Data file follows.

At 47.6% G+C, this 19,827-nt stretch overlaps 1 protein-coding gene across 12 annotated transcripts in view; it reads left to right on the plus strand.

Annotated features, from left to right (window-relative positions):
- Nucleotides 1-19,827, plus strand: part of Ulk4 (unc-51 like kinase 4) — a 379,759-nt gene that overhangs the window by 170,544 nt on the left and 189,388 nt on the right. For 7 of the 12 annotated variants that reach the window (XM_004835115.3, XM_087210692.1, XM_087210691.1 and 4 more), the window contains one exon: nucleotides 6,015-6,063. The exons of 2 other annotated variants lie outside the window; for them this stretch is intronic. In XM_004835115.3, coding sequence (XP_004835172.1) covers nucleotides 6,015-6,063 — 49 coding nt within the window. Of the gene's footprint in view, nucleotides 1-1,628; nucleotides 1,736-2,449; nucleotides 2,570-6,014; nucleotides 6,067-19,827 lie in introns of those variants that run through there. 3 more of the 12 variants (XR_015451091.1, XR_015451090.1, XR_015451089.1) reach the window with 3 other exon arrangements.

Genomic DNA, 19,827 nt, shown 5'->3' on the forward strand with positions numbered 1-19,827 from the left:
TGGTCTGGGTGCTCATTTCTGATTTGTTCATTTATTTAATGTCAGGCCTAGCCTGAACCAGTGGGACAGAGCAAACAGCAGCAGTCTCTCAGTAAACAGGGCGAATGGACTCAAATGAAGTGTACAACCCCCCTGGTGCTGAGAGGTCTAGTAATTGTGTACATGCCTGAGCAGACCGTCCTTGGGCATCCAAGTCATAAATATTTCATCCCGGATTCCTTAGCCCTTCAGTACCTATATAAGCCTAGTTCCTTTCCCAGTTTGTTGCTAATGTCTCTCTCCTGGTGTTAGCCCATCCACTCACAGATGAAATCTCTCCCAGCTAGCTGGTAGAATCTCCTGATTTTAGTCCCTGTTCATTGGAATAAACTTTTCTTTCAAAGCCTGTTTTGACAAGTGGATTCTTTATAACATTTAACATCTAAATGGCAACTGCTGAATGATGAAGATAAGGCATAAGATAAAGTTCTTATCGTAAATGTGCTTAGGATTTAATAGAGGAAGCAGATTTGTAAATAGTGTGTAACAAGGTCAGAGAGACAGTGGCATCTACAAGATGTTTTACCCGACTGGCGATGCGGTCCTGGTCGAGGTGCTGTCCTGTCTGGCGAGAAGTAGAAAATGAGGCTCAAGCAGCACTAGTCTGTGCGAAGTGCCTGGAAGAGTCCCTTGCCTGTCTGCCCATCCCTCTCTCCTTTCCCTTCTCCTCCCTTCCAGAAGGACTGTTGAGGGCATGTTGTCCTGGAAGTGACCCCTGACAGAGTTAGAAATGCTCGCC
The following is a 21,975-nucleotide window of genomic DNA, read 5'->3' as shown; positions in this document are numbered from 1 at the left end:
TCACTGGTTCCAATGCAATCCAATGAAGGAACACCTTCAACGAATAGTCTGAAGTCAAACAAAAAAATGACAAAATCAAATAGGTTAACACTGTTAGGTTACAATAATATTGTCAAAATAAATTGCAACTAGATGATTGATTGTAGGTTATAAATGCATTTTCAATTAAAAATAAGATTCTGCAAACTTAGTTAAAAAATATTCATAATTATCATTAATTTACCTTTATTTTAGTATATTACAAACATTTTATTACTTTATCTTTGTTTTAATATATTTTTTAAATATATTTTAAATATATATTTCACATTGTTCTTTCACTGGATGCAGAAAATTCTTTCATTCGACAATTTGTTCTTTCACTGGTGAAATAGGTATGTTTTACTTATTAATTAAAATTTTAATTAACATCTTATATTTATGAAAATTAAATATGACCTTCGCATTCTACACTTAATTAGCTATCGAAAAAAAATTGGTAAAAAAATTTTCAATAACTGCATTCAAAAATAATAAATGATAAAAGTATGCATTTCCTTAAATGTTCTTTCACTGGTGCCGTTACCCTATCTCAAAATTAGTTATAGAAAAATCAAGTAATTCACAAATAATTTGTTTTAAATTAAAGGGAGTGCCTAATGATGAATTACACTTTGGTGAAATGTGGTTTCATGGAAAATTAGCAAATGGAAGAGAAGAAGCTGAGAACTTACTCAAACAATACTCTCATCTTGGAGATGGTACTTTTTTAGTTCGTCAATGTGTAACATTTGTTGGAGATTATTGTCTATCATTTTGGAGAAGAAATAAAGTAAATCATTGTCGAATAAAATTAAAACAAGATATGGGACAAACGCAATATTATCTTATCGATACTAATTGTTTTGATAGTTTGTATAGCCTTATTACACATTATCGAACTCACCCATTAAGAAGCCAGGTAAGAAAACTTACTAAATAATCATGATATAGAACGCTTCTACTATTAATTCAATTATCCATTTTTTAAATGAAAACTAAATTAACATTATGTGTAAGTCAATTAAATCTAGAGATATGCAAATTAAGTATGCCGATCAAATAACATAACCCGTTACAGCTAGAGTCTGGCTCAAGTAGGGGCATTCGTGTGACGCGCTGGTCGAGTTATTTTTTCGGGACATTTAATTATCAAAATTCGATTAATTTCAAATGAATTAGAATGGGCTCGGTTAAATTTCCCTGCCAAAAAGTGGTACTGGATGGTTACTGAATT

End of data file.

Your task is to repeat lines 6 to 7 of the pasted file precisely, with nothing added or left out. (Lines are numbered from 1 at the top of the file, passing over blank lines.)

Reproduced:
The following is a 21,975-nucleotide window of genomic DNA, read 5'->3' as shown; positions in this document are numbered from 1 at the left end:
TCACTGGTTCCAATGCAATCCAATGAAGGAACACCTTCAACGAATAGTCTGAAGTCAAACAAAAAAATGACAAAATCAAATAGGTTAACACTGTTAGGTTACAATAATATTGTCAAAATAAATTGCAACTAGATGATTGATTGTAGGTTATAAATGCATTTTCAATTAAAAATAAGATTCTGCAAACTTAGTTAAAAAATATTCATAATTATCATTAATTTACCTTTATTTTAGTATATTACAAACATTTTATTACTTTATCTTTGTTTTAATATATTTTTTAAATATATTTTAAATATATATTTCACATTGTTCTTTCACTGGATGCAGAAAATTCTTTCATTCGACAATTTGTTCTTTCACTGGTGAAATAGGTATGTTTTACTTATTAATTAAAATTTTAATTAACATCTTATATTTATGAAAATTAAATATGACCTTCGCATTCTACACTTAATTAGCTATCGAAAAAAAATTGGTAAAAAAATTTTCAATAACTGCATTCAAAAATAATAAATGATAAAAGTATGCATTTCCTTAAATGTTCTTTCACTGGTGCCGTTACCCTATCTCAAAATTAGTTATAGAAAAATCAAGTAATTCACAAATAATTTGTTTTAAATTAAAGGGAGTGCCTAATGATGAATTACACTTTGGTGAAATGTGGTTTCATGGAAAATTAGCAAATGGAAGAGAAGAAGCTGAGAACTTACTCAAACAATACTCTCATCTTGGAGATGGTACTTTTTTAGTTCGTCAATGTGTAACATTTGTTGGAGATTATTGTCTATCATTTTGGAGAAGAAATAAAGTAAATCATTGTCGAATAAAATTAAAACAAGATATGGGACAAACGCAATATTATCTTATCGATACTAATTGTTTTGATAGTTTGTATAGCCTTATTACACATTATCGAACTCACCCATTAAGAAGCCAGGTAAGAAAACTTACTAAATAATCATGATATAGAACGCTTCTACTATTAATTCAATTATCCATTTTTTAAATGAAAACTAAATTAACATTATGTGTAAGTCAATTAAATCTAGAGATATGCAAATTAAGTATGCCGATCAAATAACATAACCCGTTACAGCTAGAGTCTGGCTCAAGTAGGGGCATTCGTGTGACGCGCTGGTCGAGTTATTTTTTCGGGACATTTAATTATCAAAATTCGATTAATTTCAAATGAATTAGAATGGGCTCGGTTAAATTTCCCTGCCAAAAAGTGGTACTGGATGGTTACTGAATT